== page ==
A statewide helpline has been offering parents whose children battle drug use and addiction a one-on-one coach who has dealt with the same struggle.
Those coaches -- parents who have either lost a child to addiction or have a child in recovery -- have now been wanting to help other families in the same situation.
"It’s really difficult and lonely and scary when you’re dealing with your kids struggling with addiction," said Kristina Clark with Partnership for Drug Free Kids. "This is a great way of being able to reach out to someone who has sat there in your shoes and to feel support and love as you’re going through that difficult time."
Jacqueline Perrine, one of those parent coaches, lost her son, Adam Richardson, to opioid addiction in 2015.
Adam's addiction started when he was just a teenager.
"I would find a pill here or find something like tin foil, different things that indicate pills were there or pills were being smoked," Perrine said. "Initially I think I was in denial. I didn’t want to think about my child doing drugs."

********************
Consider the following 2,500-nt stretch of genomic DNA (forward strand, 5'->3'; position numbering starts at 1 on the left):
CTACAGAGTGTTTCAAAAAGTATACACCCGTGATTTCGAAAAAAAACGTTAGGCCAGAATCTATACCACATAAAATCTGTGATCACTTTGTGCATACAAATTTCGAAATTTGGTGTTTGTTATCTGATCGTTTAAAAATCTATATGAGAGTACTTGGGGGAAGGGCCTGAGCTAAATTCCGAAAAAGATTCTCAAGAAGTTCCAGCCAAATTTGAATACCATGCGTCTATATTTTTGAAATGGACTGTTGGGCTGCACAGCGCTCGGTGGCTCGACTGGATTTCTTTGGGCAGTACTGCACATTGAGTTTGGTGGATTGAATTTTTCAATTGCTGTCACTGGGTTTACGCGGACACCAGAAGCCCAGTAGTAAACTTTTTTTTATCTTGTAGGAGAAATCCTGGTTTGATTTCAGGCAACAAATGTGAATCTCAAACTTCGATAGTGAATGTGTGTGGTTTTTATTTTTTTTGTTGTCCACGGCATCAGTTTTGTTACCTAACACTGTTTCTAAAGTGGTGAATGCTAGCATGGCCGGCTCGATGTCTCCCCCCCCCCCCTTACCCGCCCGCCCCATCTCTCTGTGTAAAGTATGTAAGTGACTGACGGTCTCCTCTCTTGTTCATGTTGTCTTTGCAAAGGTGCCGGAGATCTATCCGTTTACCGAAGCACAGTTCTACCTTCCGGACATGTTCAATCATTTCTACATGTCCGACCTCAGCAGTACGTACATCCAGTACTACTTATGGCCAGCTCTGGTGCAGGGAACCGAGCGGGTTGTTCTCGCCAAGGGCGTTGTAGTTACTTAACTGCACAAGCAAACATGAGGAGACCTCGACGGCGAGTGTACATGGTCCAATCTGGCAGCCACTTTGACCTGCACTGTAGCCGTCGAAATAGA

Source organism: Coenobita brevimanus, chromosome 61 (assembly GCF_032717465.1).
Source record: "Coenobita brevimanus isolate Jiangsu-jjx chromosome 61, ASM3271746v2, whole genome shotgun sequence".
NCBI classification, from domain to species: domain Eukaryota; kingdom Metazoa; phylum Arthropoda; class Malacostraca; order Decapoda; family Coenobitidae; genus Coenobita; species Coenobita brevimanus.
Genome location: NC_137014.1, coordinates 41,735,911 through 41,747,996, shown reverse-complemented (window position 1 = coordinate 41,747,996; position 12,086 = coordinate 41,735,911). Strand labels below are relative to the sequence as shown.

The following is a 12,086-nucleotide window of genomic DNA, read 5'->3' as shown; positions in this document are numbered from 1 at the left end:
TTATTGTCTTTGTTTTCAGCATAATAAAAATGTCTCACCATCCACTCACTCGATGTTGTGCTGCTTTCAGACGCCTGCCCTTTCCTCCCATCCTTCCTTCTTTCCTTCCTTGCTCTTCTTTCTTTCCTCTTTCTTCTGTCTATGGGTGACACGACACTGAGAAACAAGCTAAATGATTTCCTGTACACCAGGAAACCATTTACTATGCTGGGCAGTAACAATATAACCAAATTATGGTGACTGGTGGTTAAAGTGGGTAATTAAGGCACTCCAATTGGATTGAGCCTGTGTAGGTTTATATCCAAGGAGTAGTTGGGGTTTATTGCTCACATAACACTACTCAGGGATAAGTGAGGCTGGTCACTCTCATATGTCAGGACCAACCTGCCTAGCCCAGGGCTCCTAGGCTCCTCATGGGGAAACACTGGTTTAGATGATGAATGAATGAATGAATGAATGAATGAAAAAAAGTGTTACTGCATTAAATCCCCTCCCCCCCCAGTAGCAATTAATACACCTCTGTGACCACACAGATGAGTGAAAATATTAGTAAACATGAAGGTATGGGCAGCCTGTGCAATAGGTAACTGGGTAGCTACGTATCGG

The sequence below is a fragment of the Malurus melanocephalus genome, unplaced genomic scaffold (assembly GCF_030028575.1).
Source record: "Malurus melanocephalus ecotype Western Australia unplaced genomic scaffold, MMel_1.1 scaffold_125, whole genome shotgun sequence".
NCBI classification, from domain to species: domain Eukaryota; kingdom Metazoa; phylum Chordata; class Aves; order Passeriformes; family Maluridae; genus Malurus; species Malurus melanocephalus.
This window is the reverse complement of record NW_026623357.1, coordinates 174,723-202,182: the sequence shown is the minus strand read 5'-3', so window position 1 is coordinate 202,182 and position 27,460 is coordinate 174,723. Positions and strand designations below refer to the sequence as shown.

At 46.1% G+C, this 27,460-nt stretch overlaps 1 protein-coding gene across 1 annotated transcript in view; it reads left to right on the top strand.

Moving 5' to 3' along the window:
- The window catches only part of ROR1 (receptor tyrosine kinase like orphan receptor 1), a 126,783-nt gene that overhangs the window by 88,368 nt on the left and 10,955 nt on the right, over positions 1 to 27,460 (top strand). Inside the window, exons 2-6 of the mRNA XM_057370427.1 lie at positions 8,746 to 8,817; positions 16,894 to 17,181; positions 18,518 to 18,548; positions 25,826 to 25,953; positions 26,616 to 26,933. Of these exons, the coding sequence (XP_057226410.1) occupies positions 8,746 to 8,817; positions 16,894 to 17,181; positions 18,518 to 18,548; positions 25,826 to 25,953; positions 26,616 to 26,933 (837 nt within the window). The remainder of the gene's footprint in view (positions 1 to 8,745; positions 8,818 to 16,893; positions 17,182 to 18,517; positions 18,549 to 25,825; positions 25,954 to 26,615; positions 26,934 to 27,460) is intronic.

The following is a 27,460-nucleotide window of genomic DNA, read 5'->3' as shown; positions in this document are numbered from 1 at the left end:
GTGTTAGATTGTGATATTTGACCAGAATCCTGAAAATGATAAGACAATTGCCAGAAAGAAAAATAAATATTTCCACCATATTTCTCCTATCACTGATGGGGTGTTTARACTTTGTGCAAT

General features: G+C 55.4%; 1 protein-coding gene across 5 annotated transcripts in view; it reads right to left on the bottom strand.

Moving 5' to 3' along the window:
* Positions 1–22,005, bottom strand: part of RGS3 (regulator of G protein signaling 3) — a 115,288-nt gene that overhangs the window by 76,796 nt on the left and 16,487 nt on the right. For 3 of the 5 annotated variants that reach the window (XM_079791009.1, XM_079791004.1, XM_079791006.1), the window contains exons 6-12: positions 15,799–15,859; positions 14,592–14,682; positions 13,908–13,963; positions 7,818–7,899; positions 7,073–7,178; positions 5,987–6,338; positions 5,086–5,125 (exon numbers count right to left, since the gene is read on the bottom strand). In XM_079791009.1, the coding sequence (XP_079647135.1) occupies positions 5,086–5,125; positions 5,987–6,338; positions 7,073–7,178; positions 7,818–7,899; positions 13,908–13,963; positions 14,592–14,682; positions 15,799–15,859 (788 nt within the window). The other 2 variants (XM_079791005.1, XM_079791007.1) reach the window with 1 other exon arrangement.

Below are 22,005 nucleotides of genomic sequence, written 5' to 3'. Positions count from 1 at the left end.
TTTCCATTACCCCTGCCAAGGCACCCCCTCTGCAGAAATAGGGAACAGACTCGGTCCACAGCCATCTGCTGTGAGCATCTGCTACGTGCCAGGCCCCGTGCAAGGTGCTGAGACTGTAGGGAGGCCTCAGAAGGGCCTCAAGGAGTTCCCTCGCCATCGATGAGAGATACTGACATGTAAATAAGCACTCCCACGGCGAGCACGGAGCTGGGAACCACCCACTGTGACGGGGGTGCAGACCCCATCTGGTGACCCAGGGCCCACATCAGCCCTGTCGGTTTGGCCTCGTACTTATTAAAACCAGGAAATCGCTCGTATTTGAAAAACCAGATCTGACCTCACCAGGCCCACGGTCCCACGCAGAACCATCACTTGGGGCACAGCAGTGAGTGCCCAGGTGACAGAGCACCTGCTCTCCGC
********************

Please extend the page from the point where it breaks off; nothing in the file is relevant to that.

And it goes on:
Over time, Adam began using heroin instead of opioids. He overdosed and died when he was just 30 years old.
"I decided I need to be an advocate," Perrine said. "If I can get to one parent, one child, and save them through education or training, I needed to do that to keep my son’s memory alive."
Perrine said she has spoken to several families through her work with the helpline. It's a resource she wishes had existed when her son was still alive.
"I firmly believe if I had other parents to talk to and had learned communication instead of the typical arguing with someone who is high, I think the outcome for my son could have been different," she said.
If you or a loved one need help, you can call the helpline at 1-855-DRUGFREE.